PY - 2011/12/8

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N2 - Emerging evidence demonstrates that proangiogenic cells (PACs) originate from the BM and are capable of being recruited to sites of ischemic injury where they contribute to neovascularization. We previously determined that among hematopoietic progenitor stem cells, common myeloid progenitors (CMPs) and granulocyte-macrophage progenitor cells (GMPs) differentiate into PACs and possess robust angiogenic activity under ischemic conditions. Herein, we report that a TGF-β1-responsive Krüppel-like factor, KLF10, is strongly expressed in PACs derived from CMPs and GMPs, ∼60-fold higher than in progenitors lacking PAC markers. KLF10 -/- mice present with marked defects in PAC differentiation, function, TGF-β responsiveness, and impaired blood flow recovery after hindlimb ischemia, an effect rescued by wild-type PACs, but not KLF10 -/- PACs. Overexpression studies revealed that KLF10 could rescue PAC formation from TGF-β1 -/- CMPs and GMPs. Mechanistically, KLF10 targets the VEGFR2 promoter in PACs which may underlie the observed effects. These findings may be clinically relevant because KLF10 expression was also found to be significantly reduced in PACs from patients with peripheral artery disease. Collectively, these observations identify TGF-β1 signaling and KLF10 as key regulators of functional PACs derived from CMPs and GMPs and may provide a therapeutic target during cardiovascular ischemic states.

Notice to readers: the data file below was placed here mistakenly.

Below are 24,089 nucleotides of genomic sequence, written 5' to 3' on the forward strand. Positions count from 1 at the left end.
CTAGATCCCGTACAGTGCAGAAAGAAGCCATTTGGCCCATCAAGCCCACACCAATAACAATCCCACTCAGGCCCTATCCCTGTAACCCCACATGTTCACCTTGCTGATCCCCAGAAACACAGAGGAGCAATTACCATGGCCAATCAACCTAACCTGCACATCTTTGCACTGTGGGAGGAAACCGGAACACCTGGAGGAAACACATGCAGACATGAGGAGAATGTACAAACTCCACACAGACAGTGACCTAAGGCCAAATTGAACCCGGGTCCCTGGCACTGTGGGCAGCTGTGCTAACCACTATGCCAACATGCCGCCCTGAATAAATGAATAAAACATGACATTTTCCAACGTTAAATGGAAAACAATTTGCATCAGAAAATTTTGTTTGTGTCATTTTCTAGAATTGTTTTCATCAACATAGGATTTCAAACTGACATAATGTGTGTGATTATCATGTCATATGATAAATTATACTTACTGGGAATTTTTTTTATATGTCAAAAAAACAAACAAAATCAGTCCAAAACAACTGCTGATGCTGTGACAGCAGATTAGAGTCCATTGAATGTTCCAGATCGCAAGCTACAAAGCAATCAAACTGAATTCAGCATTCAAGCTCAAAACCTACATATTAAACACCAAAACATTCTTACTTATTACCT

AB - Emerging evidence demonstrates that proangiogenic cells (PACs) originate from the BM and are capable of being recruited to sites of ischemic injury where they contribute to neovascularization. We previously determined that among hematopoietic progenitor stem cells, common myeloid progenitors (CMPs) and granulocyte-macrophage progenitor cells (GMPs) differentiate into PACs and possess robust angiogenic activity under ischemic conditions. Herein, we report that a TGF-β1-responsive Krüppel-like factor, KLF10, is strongly expressed in PACs derived from CMPs and GMPs, ∼60-fold higher than in progenitors lacking PAC markers. KLF10 -/- mice present with marked defects in PAC differentiation, function, TGF-β responsiveness, and impaired blood flow recovery after hindlimb ischemia, an effect rescued by wild-type PACs, but not KLF10 -/- PACs. Overexpression studies revealed that KLF10 could rescue PAC formation from TGF-β1 -/- CMPs and GMPs. Mechanistically, KLF10 targets the VEGFR2 promoter in PACs which may underlie the observed effects. These findings may be clinically relevant because KLF10 expression was also found to be significantly reduced in PACs from patients with peripheral artery disease. Collectively, these observations identify TGF-β1 signaling and KLF10 as key regulators of functional PACs derived from CMPs and GMPs and may provide a therapeutic target during cardiovascular ischemic states.